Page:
the study of the kicking components within sports

Wednesday, March 23, 2011

Kickoffs On The Move Again

A century after the first change, kickoffs are once again on the move.

1912: The starting point of all kickoffs was moved back from the 50 to the 40-yard line.

1974: Kickoffs were moved from the 40 back to the 35-yard line.

1994: The starting point of all kickoffs was moved back from the 35 to the 30-yard line.

2011: Kickoffs will move from the 30 to the 35-yard line, reversing the previous pattern of farther distances. Although it had been suggested to move touchbacks to the 25-yard line, they will continue to be spotted at the 20-yard line. Players on the coverage team will also now be limited to a five yard running start before the kicker makes contact with the ball.

Several current NFL kickers weighed in with their thoughts on the recent changes...

Joe Nedney, San Francisco 49ers
"That move to the 30 (yard line) is kind of what got me into the NFL. It invented the kickoff specialist."

Graham Gano, Washington Redskins
"It will be easier to hit touchbacks. If we’re playing against, say, a Devin Hester [star Chicago Bears returner] it will be easier to just kick it out of the end zone.... I think it [limited run-up] will be good, too, because we’re good at hanging it up there and getting our guys down and making plays. I think we’ll still be able to do that. We’ll just be putting it further down field and we’ll get a head start.”

Ryan Longwell, Minnesota Vikings
"Obviously, I was pretty excited when I heard about it. I think John Kasay [who is 41] actually put it best. He’s been trying to get to age 22 again all these years but he can’t, so moving it up 5 yards certainly kind of does that for you. All of a sudden the goal line is in reach to open up some strategy stuff that you can pad it in the end zone, you can kick it in the corner with some higher hang time and stuff the team down there. I was certainly excited about it. The way my career has gone, I’ve been blessed to play this long. I would think that this could give me some more years at the end of this.... We’ve been directional kicking, so it’s a little misleading with where it’s going to the corners. I always felt that my normal ball I could get to the 1- or 2-yard line, when you’re swinging away down the middle and having decent hang time. When you move it up 5 yards, naturally you train a little different in the offseason to be able to hit the quote-unquote home run ball. It’s within range now. ... I’ve talked to a bunch of older kickers around the league in the last couple of days and we’re all kind of excited about it because naturally it helps us all."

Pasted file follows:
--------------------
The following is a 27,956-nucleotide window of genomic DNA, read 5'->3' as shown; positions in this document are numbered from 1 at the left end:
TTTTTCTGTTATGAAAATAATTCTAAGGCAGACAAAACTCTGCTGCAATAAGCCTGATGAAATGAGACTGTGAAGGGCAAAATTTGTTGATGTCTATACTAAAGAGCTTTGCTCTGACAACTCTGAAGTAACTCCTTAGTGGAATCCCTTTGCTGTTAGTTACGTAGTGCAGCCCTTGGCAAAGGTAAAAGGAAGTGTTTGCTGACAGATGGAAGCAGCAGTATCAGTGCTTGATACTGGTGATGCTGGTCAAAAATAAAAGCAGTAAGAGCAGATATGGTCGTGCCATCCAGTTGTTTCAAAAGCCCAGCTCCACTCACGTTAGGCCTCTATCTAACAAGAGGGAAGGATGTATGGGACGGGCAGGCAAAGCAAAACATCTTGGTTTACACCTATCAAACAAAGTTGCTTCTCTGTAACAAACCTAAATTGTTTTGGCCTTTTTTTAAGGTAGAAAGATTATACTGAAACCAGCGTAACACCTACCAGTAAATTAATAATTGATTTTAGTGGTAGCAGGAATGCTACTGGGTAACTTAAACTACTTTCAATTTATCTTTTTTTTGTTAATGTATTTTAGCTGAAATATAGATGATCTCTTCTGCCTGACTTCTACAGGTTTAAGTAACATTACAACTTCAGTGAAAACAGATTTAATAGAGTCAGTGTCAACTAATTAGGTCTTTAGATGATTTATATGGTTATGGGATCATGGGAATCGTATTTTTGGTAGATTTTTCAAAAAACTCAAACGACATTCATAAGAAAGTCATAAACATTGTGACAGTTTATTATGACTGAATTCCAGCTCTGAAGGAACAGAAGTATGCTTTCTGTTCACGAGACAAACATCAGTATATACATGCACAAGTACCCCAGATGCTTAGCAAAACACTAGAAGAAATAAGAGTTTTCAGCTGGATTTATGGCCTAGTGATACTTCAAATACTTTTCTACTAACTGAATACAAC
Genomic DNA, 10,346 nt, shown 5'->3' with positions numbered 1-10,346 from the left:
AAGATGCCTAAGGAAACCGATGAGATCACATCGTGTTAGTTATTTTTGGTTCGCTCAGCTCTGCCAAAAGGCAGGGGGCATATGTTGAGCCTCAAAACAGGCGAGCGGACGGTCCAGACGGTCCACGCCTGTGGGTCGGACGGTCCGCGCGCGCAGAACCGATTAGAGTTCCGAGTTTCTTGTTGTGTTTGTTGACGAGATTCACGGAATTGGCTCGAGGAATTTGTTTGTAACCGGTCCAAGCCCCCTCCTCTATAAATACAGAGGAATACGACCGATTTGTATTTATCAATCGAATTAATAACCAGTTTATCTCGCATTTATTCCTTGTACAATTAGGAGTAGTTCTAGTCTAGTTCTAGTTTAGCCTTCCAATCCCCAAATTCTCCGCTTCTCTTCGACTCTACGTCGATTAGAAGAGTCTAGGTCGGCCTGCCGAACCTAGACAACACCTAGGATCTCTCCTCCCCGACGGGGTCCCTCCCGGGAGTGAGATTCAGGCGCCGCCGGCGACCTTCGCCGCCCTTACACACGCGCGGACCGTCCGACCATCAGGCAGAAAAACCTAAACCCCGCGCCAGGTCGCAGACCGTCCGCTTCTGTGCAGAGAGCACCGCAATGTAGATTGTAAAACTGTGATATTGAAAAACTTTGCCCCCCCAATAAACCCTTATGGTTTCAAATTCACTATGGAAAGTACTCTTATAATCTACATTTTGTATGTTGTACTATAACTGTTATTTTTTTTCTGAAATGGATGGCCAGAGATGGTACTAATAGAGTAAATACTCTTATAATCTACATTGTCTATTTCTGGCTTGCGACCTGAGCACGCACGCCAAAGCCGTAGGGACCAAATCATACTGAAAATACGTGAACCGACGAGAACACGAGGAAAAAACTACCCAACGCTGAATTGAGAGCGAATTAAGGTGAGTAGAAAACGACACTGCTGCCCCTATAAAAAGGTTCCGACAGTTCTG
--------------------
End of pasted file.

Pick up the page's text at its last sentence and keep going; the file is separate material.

Robbie Gould, Chicago Bears
"Teams will still say, 'We're good enough in coverage, go ahead and bring it out, try to return it, and if you get to the 16, 17 or 18, it's [OK]'. If the kick goes 4 yards deep with 4.0 hang time, returners are definitely going to run it out. Touchbacks will definitely go up but I don't necessarily think, because the kicks are going to be deeper, that there will stop being returns."

David Buehler, Dallas Cowboys
"It puts me five yards closer of achieving my goal on every kickoff which is booming it deep in the end zone and forcing the opposing team to drive 80 yards on our defense. It's also easier at shutting down some of the electrifying returners they've got in the game these days."

Jay Feely, Arizona Cardinals
"Personally, I’m very happy about it. I think all the veteran kickers are happy about it. I do think it will definitely take some excitement out of the game. It eliminates good returns from guys like LaRod (Stephens-Howling), Devin Hester, Leon Washington.... I can see [touchbacks] doubling from last year. If you take kicks that were 3 to 5 yards deep last year, now they are eight to 10 yards deep and will not returned. It's possible though that returners will take more chances."

Billy Cundiff, Baltimore Ravens
"I don't see why the majority of teams don't try to kick the ball six- or seven-yards into the end zone. I think it's a very good rule change for the kickoff team, and not a good rule change for the kickoff return team. Obviously, I'm excited. It's the first time they made a rule that benefits a kicker. [But] fans don't like to see kickers kick the ball into the end zone all the time for touchbacks.... I think the guys who may have been run out of the league before because of kickoff issues, they may stay a little longer.... Like all other rules, what they think initially may not actually happen. You have to be careful what you incentive-ize. Now they're incentive-izing touchbacks."
Josh Scobee, Jacksonville Jaguars
"Thank you NFL for the rule change, moving kickoffs to the 35. It'll feel like college again! #bombsaway"

No comments:

Post a Comment